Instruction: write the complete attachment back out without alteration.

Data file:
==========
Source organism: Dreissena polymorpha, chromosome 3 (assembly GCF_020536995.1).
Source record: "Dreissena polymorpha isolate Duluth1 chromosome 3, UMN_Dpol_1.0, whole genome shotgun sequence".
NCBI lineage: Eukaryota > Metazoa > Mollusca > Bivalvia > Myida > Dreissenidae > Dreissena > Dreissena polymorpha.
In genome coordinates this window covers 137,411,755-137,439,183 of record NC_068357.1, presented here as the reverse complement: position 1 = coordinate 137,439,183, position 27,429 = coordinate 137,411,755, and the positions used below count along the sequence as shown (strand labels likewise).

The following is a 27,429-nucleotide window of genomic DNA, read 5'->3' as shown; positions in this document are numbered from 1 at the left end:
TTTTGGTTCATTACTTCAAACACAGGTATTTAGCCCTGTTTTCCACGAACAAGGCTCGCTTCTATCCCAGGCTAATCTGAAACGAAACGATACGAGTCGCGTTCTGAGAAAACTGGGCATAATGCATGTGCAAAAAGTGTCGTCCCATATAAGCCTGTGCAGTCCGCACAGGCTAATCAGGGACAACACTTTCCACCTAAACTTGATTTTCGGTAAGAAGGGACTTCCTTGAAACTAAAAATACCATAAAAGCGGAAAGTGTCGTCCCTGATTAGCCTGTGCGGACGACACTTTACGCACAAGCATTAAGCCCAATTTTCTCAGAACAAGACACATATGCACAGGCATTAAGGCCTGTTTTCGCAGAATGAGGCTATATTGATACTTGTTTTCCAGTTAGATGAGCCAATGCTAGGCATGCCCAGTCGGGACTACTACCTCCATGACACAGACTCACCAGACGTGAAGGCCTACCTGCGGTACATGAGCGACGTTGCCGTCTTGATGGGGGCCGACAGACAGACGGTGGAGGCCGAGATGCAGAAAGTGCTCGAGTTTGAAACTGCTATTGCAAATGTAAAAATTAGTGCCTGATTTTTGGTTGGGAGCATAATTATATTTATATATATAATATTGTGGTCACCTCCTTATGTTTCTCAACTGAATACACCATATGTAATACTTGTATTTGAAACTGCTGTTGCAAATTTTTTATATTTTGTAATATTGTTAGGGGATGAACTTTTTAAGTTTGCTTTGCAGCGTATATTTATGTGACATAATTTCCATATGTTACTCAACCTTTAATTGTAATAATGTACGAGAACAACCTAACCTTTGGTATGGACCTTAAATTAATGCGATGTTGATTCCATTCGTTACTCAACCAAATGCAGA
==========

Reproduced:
Source organism: Dreissena polymorpha, chromosome 3 (assembly GCF_020536995.1).
Source record: "Dreissena polymorpha isolate Duluth1 chromosome 3, UMN_Dpol_1.0, whole genome shotgun sequence".
NCBI lineage: Eukaryota > Metazoa > Mollusca > Bivalvia > Myida > Dreissenidae > Dreissena > Dreissena polymorpha.
In genome coordinates this window covers 137,411,755-137,439,183 of record NC_068357.1, presented here as the reverse complement: position 1 = coordinate 137,439,183, position 27,429 = coordinate 137,411,755, and the positions used below count along the sequence as shown (strand labels likewise).

The following is a 27,429-nucleotide window of genomic DNA, read 5'->3' as shown; positions in this document are numbered from 1 at the left end:
TTTTGGTTCATTACTTCAAACACAGGTATTTAGCCCTGTTTTCCACGAACAAGGCTCGCTTCTATCCCAGGCTAATCTGAAACGAAACGATACGAGTCGCGTTCTGAGAAAACTGGGCATAATGCATGTGCAAAAAGTGTCGTCCCATATAAGCCTGTGCAGTCCGCACAGGCTAATCAGGGACAACACTTTCCACCTAAACTTGATTTTCGGTAAGAAGGGACTTCCTTGAAACTAAAAATACCATAAAAGCGGAAAGTGTCGTCCCTGATTAGCCTGTGCGGACGACACTTTACGCACAAGCATTAAGCCCAATTTTCTCAGAACAAGACACATATGCACAGGCATTAAGGCCTGTTTTCGCAGAATGAGGCTATATTGATACTTGTTTTCCAGTTAGATGAGCCAATGCTAGGCATGCCCAGTCGGGACTACTACCTCCATGACACAGACTCACCAGACGTGAAGGCCTACCTGCGGTACATGAGCGACGTTGCCGTCTTGATGGGGGCCGACAGACAGACGGTGGAGGCCGAGATGCAGAAAGTGCTCGAGTTTGAAACTGCTATTGCAAATGTAAAAATTAGTGCCTGATTTTTGGTTGGGAGCATAATTATATTTATATATATAATATTGTGGTCACCTCCTTATGTTTCTCAACTGAATACACCATATGTAATACTTGTATTTGAAACTGCTGTTGCAAATTTTTTATATTTTGTAATATTGTTAGGGGATGAACTTTTTAAGTTTGCTTTGCAGCGTATATTTATGTGACATAATTTCCATATGTTACTCAACCTTTAATTGTAATAATGTACGAGAACAACCTAACCTTTGGTATGGACCTTAAATTAATGCGATGTTGATTCCATTCGTTACTCAACCAAATGCAGA